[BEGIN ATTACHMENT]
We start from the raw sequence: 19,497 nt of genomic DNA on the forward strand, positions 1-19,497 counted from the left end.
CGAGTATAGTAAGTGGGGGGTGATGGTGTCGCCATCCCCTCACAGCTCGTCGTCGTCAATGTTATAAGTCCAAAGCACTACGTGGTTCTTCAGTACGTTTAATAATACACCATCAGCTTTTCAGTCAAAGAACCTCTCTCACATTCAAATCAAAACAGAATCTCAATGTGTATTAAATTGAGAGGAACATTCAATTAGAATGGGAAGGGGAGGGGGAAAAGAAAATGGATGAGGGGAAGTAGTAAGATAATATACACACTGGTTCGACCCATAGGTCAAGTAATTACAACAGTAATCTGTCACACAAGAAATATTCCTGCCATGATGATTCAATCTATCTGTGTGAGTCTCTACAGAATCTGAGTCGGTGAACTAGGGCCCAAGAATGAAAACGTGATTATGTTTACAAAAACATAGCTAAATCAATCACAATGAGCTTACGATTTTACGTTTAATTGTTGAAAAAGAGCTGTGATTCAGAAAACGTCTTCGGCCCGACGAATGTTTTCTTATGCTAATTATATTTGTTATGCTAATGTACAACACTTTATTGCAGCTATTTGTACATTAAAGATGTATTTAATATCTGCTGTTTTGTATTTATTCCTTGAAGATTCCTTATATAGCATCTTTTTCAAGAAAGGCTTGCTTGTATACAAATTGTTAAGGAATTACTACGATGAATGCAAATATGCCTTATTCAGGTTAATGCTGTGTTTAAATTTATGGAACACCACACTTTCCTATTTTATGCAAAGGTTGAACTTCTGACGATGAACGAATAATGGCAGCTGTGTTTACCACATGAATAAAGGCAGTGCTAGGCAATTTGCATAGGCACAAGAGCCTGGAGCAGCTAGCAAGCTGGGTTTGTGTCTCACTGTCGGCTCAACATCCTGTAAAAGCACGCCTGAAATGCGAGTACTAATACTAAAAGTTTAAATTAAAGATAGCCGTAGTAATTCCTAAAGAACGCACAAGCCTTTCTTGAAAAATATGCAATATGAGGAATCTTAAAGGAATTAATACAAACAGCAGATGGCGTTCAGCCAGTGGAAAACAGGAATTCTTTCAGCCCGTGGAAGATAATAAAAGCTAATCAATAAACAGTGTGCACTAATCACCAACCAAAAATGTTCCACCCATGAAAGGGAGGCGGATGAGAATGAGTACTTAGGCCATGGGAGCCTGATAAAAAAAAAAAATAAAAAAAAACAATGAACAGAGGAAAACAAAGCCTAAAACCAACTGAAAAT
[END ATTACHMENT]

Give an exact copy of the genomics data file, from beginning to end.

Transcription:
We start from the raw sequence: 19,497 nt of genomic DNA on the forward strand, positions 1-19,497 counted from the left end.
CGAGTATAGTAAGTGGGGGGTGATGGTGTCGCCATCCCCTCACAGCTCGTCGTCGTCAATGTTATAAGTCCAAAGCACTACGTGGTTCTTCAGTACGTTTAATAATACACCATCAGCTTTTCAGTCAAAGAACCTCTCTCACATTCAAATCAAAACAGAATCTCAATGTGTATTAAATTGAGAGGAACATTCAATTAGAATGGGAAGGGGAGGGGGAAAAGAAAATGGATGAGGGGAAGTAGTAAGATAATATACACACTGGTTCGACCCATAGGTCAAGTAATTACAACAGTAATCTGTCACACAAGAAATATTCCTGCCATGATGATTCAATCTATCTGTGTGAGTCTCTACAGAATCTGAGTCGGTGAACTAGGGCCCAAGAATGAAAACGTGATTATGTTTACAAAAACATAGCTAAATCAATCACAATGAGCTTACGATTTTACGTTTAATTGTTGAAAAAGAGCTGTGATTCAGAAAACGTCTTCGGCCCGACGAATGTTTTCTTATGCTAATTATATTTGTTATGCTAATGTACAACACTTTATTGCAGCTATTTGTACATTAAAGATGTATTTAATATCTGCTGTTTTGTATTTATTCCTTGAAGATTCCTTATATAGCATCTTTTTCAAGAAAGGCTTGCTTGTATACAAATTGTTAAGGAATTACTACGATGAATGCAAATATGCCTTATTCAGGTTAATGCTGTGTTTAAATTTATGGAACACCACACTTTCCTATTTTATGCAAAGGTTGAACTTCTGACGATGAACGAATAATGGCAGCTGTGTTTACCACATGAATAAAGGCAGTGCTAGGCAATTTGCATAGGCACAAGAGCCTGGAGCAGCTAGCAAGCTGGGTTTGTGTCTCACTGTCGGCTCAACATCCTGTAAAAGCACGCCTGAAATGCGAGTACTAATACTAAAAGTTTAAATTAAAGATAGCCGTAGTAATTCCTAAAGAACGCACAAGCCTTTCTTGAAAAATATGCAATATGAGGAATCTTAAAGGAATTAATACAAACAGCAGATGGCGTTCAGCCAGTGGAAAACAGGAATTCTTTCAGCCCGTGGAAGATAATAAAAGCTAATCAATAAACAGTGTGCACTAATCACCAACCAAAAATGTTCCACCCATGAAAGGGAGGCGGATGAGAATGAGTACTTAGGCCATGGGAGCCTGATAAAAAAAAAAAATAAAAAAAAACAATGAACAGAGGAAAACAAAGCCTAAAACCAACTGAAAAT